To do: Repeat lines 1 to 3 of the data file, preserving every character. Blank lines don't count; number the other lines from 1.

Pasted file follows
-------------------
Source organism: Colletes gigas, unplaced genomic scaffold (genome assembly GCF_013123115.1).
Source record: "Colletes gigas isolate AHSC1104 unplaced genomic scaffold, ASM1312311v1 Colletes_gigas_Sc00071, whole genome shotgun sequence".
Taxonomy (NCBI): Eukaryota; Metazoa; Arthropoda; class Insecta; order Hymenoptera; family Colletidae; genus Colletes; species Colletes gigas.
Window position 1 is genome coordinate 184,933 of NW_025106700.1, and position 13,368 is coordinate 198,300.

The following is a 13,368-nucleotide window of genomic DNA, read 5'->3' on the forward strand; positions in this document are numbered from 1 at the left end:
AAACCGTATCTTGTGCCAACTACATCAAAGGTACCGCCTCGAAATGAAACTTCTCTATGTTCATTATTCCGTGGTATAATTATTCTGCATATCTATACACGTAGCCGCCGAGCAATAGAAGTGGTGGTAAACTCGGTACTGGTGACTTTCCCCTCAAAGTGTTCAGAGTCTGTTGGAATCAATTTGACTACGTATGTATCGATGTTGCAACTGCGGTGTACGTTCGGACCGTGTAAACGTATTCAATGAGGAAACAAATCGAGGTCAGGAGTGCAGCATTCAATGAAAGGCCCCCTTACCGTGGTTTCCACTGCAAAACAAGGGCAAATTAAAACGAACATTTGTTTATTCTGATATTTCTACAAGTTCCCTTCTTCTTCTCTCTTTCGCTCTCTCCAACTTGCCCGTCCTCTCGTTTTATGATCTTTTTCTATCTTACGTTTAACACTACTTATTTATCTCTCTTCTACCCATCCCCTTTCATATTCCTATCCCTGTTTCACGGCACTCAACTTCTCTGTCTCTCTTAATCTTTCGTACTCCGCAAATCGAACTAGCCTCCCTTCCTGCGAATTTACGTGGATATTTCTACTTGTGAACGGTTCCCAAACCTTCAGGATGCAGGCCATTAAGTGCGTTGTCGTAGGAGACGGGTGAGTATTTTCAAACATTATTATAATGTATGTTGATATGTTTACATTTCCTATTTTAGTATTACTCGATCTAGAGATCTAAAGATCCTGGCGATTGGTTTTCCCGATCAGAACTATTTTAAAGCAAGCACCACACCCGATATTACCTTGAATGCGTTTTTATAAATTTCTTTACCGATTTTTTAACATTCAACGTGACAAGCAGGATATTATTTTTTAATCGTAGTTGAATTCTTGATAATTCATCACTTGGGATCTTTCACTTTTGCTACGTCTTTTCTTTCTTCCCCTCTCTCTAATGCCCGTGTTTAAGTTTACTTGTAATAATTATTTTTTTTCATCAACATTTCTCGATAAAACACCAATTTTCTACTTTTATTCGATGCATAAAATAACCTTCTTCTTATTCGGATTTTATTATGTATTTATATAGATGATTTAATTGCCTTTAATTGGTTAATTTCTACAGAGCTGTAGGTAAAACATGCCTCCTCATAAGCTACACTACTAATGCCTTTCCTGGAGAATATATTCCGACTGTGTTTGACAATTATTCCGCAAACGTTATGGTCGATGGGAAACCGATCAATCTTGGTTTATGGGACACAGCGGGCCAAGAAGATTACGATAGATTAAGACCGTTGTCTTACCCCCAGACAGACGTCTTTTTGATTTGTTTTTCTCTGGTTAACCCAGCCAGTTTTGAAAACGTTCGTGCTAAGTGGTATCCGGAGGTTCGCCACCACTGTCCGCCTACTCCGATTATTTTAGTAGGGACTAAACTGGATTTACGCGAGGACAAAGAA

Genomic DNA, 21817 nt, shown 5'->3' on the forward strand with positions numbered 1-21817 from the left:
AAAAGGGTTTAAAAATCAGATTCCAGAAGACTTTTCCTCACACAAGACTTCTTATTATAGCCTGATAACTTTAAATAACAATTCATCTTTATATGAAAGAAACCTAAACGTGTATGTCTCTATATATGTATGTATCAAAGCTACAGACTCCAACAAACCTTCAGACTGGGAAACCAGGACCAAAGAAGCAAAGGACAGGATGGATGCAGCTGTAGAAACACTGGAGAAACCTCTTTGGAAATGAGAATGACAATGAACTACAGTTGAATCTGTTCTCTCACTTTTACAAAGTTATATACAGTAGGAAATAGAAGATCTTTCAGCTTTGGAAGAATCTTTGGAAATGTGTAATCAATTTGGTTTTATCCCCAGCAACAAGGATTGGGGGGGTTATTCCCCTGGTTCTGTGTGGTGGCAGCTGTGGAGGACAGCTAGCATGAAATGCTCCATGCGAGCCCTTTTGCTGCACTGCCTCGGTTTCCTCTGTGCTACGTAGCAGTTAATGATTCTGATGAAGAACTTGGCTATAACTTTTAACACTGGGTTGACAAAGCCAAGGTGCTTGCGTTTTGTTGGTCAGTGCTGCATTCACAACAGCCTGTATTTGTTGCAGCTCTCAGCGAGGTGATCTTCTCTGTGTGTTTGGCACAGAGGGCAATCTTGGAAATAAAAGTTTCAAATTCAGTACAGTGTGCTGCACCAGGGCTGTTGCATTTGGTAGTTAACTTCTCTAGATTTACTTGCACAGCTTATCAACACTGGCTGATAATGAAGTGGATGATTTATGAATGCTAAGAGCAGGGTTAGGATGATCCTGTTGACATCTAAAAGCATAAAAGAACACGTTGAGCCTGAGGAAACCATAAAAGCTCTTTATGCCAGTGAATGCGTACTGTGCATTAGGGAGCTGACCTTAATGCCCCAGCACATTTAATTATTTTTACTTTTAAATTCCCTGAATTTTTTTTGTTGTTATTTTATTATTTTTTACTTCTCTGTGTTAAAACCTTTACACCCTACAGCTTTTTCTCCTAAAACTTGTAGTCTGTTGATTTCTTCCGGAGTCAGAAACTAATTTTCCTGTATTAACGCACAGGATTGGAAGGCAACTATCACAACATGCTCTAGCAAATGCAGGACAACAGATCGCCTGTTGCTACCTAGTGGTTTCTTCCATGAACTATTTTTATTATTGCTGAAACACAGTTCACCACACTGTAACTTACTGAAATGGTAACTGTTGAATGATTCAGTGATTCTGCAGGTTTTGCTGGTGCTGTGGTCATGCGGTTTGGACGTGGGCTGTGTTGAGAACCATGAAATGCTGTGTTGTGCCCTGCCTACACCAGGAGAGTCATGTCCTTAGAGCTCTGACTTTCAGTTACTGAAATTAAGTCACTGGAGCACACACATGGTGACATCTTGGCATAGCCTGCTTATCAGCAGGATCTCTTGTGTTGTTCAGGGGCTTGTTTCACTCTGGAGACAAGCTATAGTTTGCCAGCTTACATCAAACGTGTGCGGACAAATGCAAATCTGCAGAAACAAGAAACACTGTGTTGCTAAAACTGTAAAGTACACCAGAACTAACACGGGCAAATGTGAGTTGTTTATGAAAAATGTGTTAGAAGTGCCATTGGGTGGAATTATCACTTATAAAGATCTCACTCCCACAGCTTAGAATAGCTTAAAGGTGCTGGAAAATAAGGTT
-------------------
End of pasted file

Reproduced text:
Source organism: Colletes gigas, unplaced genomic scaffold (genome assembly GCF_013123115.1).
Source record: "Colletes gigas isolate AHSC1104 unplaced genomic scaffold, ASM1312311v1 Colletes_gigas_Sc00071, whole genome shotgun sequence".
Taxonomy (NCBI): Eukaryota; Metazoa; Arthropoda; class Insecta; order Hymenoptera; family Colletidae; genus Colletes; species Colletes gigas.